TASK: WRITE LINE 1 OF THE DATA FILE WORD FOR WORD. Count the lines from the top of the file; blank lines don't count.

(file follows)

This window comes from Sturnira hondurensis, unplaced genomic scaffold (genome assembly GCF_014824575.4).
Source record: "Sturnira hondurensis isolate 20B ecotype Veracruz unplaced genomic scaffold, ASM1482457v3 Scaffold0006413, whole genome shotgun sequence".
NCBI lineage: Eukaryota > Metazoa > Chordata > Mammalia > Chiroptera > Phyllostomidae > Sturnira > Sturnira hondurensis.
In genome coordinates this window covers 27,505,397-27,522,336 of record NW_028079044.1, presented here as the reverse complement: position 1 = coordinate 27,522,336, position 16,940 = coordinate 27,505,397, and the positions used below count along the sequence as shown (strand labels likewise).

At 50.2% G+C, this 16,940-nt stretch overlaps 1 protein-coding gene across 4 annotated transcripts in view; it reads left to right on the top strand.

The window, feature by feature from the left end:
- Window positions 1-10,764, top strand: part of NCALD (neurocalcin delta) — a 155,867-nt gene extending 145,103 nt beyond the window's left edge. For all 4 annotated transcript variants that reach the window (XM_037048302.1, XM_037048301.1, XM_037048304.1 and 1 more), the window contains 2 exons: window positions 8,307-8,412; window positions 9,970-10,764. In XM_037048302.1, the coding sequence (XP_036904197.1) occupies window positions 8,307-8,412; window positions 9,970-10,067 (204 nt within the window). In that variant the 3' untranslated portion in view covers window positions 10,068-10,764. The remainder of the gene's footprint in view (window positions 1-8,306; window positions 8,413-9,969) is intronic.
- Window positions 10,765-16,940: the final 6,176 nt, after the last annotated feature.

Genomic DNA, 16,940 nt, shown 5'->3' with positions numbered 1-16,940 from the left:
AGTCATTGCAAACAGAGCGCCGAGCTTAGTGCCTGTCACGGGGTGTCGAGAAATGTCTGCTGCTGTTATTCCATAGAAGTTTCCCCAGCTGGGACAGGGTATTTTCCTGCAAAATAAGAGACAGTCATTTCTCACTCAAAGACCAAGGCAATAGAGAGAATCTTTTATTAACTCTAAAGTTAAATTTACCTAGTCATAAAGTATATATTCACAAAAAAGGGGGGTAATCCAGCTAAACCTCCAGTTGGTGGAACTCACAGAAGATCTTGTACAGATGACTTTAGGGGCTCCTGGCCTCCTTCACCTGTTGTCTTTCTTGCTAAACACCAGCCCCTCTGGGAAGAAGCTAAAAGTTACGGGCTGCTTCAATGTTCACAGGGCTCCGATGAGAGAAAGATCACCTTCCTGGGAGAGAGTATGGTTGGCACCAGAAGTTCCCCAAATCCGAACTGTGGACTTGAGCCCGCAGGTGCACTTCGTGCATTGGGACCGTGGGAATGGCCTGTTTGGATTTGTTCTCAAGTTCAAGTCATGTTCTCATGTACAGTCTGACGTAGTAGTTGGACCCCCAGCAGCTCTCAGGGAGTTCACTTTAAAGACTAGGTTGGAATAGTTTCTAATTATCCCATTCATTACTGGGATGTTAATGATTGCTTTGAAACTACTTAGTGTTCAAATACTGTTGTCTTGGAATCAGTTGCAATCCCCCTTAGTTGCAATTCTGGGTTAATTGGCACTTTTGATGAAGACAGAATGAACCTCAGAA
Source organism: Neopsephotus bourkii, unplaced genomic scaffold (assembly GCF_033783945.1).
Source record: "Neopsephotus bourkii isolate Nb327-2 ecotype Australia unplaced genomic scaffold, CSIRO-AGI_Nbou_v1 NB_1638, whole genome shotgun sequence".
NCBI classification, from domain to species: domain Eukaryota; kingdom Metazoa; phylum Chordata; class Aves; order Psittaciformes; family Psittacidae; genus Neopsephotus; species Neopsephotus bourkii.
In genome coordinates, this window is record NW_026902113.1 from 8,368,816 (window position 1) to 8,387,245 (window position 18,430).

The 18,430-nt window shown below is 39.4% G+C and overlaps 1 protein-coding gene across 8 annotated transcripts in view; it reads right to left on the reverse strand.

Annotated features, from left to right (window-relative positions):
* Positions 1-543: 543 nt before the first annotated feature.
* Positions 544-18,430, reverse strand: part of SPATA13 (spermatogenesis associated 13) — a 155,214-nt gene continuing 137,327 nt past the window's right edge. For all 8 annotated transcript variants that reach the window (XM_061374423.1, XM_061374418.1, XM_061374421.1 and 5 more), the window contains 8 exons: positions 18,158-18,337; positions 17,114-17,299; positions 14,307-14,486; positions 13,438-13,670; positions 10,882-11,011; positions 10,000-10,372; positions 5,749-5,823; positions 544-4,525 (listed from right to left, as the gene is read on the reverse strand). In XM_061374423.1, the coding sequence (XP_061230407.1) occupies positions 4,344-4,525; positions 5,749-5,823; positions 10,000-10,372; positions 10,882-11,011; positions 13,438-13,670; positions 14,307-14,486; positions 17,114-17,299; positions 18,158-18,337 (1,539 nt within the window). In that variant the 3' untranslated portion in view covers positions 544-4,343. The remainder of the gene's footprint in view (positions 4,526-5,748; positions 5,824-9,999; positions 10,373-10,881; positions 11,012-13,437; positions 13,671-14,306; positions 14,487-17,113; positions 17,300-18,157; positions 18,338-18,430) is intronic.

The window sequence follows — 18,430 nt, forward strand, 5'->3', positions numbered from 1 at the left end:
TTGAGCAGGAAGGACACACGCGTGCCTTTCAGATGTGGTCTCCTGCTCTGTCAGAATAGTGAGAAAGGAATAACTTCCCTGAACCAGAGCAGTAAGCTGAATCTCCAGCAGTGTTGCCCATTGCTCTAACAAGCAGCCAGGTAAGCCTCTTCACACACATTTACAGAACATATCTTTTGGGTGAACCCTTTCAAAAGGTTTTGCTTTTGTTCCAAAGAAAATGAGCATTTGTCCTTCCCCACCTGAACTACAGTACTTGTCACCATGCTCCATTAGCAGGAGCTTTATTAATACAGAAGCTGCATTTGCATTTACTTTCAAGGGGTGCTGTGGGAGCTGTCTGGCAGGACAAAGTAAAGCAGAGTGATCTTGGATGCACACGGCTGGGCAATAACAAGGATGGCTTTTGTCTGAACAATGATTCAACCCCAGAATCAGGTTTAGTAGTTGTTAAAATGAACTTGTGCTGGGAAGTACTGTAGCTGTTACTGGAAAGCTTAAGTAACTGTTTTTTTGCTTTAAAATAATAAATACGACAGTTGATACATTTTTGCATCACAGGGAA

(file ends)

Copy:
This window comes from Sturnira hondurensis, unplaced genomic scaffold (genome assembly GCF_014824575.4).